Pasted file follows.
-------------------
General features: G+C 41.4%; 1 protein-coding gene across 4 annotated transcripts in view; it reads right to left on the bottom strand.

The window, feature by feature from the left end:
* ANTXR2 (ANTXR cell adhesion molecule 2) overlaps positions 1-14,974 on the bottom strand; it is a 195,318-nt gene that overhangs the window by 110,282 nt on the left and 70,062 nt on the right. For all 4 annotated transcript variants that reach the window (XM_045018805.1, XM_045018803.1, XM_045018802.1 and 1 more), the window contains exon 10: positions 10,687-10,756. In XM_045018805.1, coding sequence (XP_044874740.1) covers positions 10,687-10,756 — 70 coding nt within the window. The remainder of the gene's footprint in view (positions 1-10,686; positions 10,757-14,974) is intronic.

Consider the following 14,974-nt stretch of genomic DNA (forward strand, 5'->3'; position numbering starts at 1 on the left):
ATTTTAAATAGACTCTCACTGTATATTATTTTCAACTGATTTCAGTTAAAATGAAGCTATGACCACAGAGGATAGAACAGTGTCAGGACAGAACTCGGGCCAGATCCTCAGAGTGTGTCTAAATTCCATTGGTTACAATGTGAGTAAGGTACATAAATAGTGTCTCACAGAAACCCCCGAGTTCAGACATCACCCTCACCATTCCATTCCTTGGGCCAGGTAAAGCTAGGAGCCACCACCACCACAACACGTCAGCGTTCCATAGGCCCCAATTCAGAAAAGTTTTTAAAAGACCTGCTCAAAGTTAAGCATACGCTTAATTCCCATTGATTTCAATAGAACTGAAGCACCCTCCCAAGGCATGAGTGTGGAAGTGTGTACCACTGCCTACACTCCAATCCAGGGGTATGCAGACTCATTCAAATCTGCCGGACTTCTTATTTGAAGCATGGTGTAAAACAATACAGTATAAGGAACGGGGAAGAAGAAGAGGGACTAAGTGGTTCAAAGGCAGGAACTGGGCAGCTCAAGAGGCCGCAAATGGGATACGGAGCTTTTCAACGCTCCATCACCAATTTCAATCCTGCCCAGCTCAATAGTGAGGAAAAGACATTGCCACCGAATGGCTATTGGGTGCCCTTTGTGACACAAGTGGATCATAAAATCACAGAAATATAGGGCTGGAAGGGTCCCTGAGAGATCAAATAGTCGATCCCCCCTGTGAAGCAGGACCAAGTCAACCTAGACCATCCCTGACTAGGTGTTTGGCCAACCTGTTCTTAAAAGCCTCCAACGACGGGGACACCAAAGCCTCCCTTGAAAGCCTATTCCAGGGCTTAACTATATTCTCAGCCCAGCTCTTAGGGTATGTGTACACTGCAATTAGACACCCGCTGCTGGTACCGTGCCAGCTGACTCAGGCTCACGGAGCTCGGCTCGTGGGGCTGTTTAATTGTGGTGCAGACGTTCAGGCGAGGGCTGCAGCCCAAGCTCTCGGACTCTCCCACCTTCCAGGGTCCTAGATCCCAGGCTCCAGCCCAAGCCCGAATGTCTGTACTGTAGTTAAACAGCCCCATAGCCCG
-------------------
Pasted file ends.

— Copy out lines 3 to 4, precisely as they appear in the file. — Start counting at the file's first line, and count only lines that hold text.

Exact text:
* ANTXR2 (ANTXR cell adhesion molecule 2) overlaps positions 1-14,974 on the bottom strand; it is a 195,318-nt gene that overhangs the window by 110,282 nt on the left and 70,062 nt on the right. For all 4 annotated transcript variants that reach the window (XM_045018805.1, XM_045018803.1, XM_045018802.1 and 1 more), the window contains exon 10: positions 10,687-10,756. In XM_045018805.1, coding sequence (XP_044874740.1) covers positions 10,687-10,756 — 70 coding nt within the window. The remainder of the gene's footprint in view (positions 1-10,686; positions 10,757-14,974) is intronic.

Consider the following 14,974-nt stretch of genomic DNA (forward strand, 5'->3'; position numbering starts at 1 on the left):